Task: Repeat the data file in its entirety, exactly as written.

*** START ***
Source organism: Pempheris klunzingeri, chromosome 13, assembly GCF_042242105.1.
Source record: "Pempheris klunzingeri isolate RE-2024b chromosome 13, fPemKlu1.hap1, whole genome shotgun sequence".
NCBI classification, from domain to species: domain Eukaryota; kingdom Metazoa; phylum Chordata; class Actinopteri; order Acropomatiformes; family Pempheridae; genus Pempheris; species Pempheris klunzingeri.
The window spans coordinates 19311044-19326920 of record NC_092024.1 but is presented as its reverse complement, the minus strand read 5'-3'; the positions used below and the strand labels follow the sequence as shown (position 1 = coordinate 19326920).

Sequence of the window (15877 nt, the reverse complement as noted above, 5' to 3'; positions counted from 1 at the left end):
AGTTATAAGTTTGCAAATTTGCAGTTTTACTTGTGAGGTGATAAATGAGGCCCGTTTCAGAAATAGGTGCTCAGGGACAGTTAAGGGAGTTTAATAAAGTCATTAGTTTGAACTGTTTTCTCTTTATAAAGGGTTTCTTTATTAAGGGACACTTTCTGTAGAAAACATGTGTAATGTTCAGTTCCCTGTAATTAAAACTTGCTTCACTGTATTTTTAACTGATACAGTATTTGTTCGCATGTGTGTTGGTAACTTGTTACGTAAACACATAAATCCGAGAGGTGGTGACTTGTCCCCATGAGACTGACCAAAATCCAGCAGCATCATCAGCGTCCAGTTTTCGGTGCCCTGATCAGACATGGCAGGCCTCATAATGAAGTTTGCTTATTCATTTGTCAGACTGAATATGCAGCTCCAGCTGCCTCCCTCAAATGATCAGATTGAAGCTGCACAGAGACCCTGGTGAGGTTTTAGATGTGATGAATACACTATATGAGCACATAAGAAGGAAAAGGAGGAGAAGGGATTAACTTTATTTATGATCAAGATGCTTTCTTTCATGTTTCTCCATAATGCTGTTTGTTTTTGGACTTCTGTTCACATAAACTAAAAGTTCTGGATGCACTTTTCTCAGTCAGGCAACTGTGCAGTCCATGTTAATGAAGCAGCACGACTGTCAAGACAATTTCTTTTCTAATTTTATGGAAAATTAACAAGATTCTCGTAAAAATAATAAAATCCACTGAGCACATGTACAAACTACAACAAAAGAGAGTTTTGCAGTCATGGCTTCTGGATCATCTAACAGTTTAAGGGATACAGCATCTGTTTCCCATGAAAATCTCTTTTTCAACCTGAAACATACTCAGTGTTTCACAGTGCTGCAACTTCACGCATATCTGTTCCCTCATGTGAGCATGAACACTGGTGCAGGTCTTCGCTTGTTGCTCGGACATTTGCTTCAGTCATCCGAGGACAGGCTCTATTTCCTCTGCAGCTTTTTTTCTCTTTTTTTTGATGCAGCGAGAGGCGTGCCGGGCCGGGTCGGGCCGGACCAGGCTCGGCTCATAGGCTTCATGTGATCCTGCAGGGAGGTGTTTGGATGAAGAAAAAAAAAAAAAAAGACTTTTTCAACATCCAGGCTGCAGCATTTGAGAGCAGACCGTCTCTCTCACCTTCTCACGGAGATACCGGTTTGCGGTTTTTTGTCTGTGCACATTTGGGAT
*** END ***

Source organism: Pempheris klunzingeri, chromosome 13, assembly GCF_042242105.1.
Source record: "Pempheris klunzingeri isolate RE-2024b chromosome 13, fPemKlu1.hap1, whole genome shotgun sequence".
NCBI classification, from domain to species: domain Eukaryota; kingdom Metazoa; phylum Chordata; class Actinopteri; order Acropomatiformes; family Pempheridae; genus Pempheris; species Pempheris klunzingeri.
The window spans coordinates 19311044-19326920 of record NC_092024.1 but is presented as its reverse complement, the minus strand read 5'-3'; the positions used below and the strand labels follow the sequence as shown (position 1 = coordinate 19326920).

Sequence of the window (15877 nt, the reverse complement as noted above, 5' to 3'; positions counted from 1 at the left end):
AGTTATAAGTTTGCAAATTTGCAGTTTTACTTGTGAGGTGATAAATGAGGCCCGTTTCAGAAATAGGTGCTCAGGGACAGTTAAGGGAGTTTAATAAAGTCATTAGTTTGAACTGTTTTCTCTTTATAAAGGGTTTCTTTATTAAGGGACACTTTCTGTAGAAAACATGTGTAATGTTCAGTTCCCTGTAATTAAAACTTGCTTCACTGTATTTTTAACTGATACAGTATTTGTTCGCATGTGTGTTGGTAACTTGTTACGTAAACACATAAATCCGAGAGGTGGTGACTTGTCCCCATGAGACTGACCAAAATCCAGCAGCATCATCAGCGTCCAGTTTTCGGTGCCCTGATCAGACATGGCAGGCCTCATAATGAAGTTTGCTTATTCATTTGTCAGACTGAATATGCAGCTCCAGCTGCCTCCCTCAAATGATCAGATTGAAGCTGCACAGAGACCCTGGTGAGGTTTTAGATGTGATGAATACACTATATGAGCACATAAGAAGGAAAAGGAGGAGAAGGGATTAACTTTATTTATGATCAAGATGCTTTCTTTCATGTTTCTCCATAATGCTGTTTGTTTTTGGACTTCTGTTCACATAAACTAAAAGTTCTGGATGCACTTTTCTCAGTCAGGCAACTGTGCAGTCCATGTTAATGAAGCAGCACGACTGTCAAGACAATTTCTTTTCTAATTTTATGGAAAATTAACAAGATTCTCGTAAAAATAATAAAATCCACTGAGCACATGTACAAACTACAACAAAAGAGAGTTTTGCAGTCATGGCTTCTGGATCATCTAACAGTTTAAGGGATACAGCATCTGTTTCCCATGAAAATCTCTTTTTCAACCTGAAACATACTCAGTGTTTCACAGTGCTGCAACTTCACGCATATCTGTTCCCTCATGTGAGCATGAACACTGGTGCAGGTCTTCGCTTGTTGCTCGGACATTTGCTTCAGTCATCCGAGGACAGGCTCTATTTCCTCTGCAGCTTTTTTTCTCTTTTTTTTGATGCAGCGAGAGGCGTGCCGGGCCGGGTCGGGCCGGACCAGGCTCGGCTCATAGGCTTCATGTGATCCTGCAGGGAGGTGTTTGGATGAAGAAAAAAAAAAAAAAAGACTTTTTCAACATCCAGGCTGCAGCATTTGAGAGCAGACCGTCTCTCTCACCTTCTCACGGAGATACCGGTTTGCGGTTTTTTGTCTGTGCACATTTGGGAT